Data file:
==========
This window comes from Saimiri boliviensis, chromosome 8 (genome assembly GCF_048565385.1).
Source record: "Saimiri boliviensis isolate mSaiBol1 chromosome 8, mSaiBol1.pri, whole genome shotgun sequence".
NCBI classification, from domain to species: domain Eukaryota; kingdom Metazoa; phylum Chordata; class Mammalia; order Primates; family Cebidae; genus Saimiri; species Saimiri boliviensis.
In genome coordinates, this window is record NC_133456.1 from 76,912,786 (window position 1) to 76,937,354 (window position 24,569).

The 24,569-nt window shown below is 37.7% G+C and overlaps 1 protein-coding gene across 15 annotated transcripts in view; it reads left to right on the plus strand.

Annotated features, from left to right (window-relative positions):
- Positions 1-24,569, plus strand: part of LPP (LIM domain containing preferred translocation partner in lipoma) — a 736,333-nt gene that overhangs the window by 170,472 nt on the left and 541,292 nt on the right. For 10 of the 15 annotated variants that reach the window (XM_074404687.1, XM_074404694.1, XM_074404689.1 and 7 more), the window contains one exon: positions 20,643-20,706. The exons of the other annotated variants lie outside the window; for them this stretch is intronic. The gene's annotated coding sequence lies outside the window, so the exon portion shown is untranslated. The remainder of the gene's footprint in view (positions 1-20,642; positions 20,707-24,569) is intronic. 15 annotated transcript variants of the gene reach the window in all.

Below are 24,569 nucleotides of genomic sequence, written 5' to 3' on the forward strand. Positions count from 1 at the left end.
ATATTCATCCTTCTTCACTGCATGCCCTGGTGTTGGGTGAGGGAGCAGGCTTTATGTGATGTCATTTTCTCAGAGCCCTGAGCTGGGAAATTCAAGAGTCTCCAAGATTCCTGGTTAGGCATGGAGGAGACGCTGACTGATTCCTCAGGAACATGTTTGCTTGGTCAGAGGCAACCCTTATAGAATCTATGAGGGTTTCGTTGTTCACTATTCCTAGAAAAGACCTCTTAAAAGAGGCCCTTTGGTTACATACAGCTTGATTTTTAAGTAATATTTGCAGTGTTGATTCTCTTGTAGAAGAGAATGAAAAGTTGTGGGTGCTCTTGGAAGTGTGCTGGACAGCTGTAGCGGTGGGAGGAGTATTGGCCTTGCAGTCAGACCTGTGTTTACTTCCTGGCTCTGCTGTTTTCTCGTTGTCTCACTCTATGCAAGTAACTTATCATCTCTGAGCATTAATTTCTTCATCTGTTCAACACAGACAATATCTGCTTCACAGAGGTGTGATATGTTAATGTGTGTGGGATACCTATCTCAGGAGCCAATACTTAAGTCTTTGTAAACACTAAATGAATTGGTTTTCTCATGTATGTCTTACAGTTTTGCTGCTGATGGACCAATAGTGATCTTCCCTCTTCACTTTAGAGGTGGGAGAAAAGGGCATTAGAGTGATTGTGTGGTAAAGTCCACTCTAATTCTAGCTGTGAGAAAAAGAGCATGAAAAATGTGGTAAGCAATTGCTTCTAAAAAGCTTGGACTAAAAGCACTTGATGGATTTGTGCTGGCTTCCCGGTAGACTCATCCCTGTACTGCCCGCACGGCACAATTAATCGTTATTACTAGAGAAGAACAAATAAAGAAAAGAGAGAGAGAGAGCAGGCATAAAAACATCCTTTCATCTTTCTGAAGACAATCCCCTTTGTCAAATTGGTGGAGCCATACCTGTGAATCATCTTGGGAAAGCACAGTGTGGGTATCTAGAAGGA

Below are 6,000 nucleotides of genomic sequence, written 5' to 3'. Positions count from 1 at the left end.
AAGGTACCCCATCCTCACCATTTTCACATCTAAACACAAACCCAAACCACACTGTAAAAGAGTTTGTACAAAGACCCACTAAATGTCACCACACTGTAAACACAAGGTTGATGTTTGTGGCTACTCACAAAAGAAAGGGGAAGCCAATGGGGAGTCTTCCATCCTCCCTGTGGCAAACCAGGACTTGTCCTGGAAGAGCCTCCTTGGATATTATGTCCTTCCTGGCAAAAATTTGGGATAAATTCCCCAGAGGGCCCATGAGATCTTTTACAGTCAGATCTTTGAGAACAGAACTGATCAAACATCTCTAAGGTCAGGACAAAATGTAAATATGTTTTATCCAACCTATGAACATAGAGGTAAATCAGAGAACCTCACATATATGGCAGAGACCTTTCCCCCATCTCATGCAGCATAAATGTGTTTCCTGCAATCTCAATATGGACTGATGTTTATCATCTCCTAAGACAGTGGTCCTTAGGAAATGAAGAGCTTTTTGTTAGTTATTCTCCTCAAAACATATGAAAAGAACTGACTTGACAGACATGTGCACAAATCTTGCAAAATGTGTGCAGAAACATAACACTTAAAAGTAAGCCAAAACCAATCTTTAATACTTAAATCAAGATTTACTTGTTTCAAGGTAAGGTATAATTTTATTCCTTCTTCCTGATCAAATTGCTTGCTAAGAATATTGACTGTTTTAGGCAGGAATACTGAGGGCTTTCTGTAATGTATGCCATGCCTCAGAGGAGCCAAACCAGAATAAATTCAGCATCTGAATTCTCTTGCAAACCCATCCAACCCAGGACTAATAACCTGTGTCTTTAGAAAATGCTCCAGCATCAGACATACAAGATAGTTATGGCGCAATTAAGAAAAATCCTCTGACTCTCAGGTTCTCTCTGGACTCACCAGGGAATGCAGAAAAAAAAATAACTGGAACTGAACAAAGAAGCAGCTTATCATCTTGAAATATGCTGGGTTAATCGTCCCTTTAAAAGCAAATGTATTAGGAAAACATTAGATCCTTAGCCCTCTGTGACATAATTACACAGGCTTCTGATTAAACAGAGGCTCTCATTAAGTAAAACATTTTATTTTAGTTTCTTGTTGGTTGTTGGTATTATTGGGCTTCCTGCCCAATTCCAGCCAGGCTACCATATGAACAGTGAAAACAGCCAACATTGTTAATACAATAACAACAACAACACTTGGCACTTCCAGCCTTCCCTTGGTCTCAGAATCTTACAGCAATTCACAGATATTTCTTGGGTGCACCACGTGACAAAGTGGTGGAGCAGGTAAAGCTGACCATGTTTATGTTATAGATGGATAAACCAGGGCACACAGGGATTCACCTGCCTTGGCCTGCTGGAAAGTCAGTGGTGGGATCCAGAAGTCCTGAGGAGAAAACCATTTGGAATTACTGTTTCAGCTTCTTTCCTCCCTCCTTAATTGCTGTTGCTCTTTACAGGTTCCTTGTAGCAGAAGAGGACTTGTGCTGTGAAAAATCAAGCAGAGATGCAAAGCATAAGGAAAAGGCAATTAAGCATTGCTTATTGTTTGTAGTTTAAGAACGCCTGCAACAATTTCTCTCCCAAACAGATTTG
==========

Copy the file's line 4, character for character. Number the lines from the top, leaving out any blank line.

In genome coordinates, this window is record NC_133456.1 from 76,912,786 (window position 1) to 76,937,354 (window position 24,569).